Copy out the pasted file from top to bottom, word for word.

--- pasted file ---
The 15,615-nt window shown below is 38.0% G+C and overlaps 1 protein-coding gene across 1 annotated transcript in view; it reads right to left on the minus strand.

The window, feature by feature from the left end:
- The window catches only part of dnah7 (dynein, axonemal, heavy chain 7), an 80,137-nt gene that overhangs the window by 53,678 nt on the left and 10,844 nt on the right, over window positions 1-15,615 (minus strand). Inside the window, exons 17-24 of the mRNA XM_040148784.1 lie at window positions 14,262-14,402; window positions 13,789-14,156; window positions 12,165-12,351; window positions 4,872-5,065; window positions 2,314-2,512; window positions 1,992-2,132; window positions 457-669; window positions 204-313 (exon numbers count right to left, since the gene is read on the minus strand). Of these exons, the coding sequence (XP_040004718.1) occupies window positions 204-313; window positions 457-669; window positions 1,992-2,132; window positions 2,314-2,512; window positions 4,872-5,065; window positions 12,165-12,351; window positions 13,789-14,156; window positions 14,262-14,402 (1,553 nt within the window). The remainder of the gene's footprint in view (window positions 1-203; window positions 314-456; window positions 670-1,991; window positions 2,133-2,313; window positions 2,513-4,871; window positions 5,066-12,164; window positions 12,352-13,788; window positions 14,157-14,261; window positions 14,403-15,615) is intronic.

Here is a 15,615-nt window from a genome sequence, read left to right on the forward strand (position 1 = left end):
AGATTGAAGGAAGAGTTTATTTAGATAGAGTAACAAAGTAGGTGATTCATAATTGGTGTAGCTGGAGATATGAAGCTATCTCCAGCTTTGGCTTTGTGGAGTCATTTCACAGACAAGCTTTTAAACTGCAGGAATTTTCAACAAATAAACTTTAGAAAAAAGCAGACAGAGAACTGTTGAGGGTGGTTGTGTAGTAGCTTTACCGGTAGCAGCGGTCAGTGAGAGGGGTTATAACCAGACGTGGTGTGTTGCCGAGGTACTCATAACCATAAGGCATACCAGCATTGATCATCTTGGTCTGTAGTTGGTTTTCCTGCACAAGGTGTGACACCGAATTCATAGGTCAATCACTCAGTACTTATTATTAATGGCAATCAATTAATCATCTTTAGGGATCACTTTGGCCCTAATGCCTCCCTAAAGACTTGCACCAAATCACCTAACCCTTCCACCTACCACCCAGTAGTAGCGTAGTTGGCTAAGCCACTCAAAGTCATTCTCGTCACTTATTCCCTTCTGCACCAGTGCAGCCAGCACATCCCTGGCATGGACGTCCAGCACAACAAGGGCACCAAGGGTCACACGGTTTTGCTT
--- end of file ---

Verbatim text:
The 15,615-nt window shown below is 38.0% G+C and overlaps 1 protein-coding gene across 1 annotated transcript in view; it reads right to left on the minus strand.

The window, feature by feature from the left end:
- The window catches only part of dnah7 (dynein, axonemal, heavy chain 7), an 80,137-nt gene that overhangs the window by 53,678 nt on the left and 10,844 nt on the right, over window positions 1-15,615 (minus strand). Inside the window, exons 17-24 of the mRNA XM_040148784.1 lie at window positions 14,262-14,402; window positions 13,789-14,156; window positions 12,165-12,351; window positions 4,872-5,065; window positions 2,314-2,512; window positions 1,992-2,132; window positions 457-669; window positions 204-313 (exon numbers count right to left, since the gene is read on the minus strand). Of these exons, the coding sequence (XP_040004718.1) occupies window positions 204-313; window positions 457-669; window positions 1,992-2,132; window positions 2,314-2,512; window positions 4,872-5,065; window positions 12,165-12,351; window positions 13,789-14,156; window positions 14,262-14,402 (1,553 nt within the window). The remainder of the gene's footprint in view (window positions 1-203; window positions 314-456; window positions 670-1,991; window positions 2,133-2,313; window positions 2,513-4,871; window positions 5,066-12,164; window positions 12,352-13,788; window positions 14,157-14,261; window positions 14,403-15,615) is intronic.

Here is a 15,615-nt window from a genome sequence, read left to right on the forward strand (position 1 = left end):
AGATTGAAGGAAGAGTTTATTTAGATAGAGTAACAAAGTAGGTGATTCATAATTGGTGTAGCTGGAGATATGAAGCTATCTCCAGCTTTGGCTTTGTGGAGTCATTTCACAGACAAGCTTTTAAACTGCAGGAATTTTCAACAAATAAACTTTAGAAAAAAGCAGACAGAGAACTGTTGAGGGTGGTTGTGTAGTAGCTTTACCGGTAGCAGCGGTCAGTGAGAGGGGTTATAACCAGACGTGGTGTGTTGCCGAGGTACTCATAACCATAAGGCATACCAGCATTGATCATCTTGGTCTGTAGTTGGTTTTCCTGCACAAGGTGTGACACCGAATTCATAGGTCAATCACTCAGTACTTATTATTAATGGCAATCAATTAATCATCTTTAGGGATCACTTTGGCCCTAATGCCTCCCTAAAGACTTGCACCAAATCACCTAACCCTTCCACCTACCACCCAGTAGTAGCGTAGTTGGCTAAGCCACTCAAAGTCATTCTCGTCACTTATTCCCTTCTGCACCAGTGCAGCCAGCACATCCCTGGCATGGACGTCCAGCACAACAAGGGCACCAAGGGTCACACGGTTTTGCTT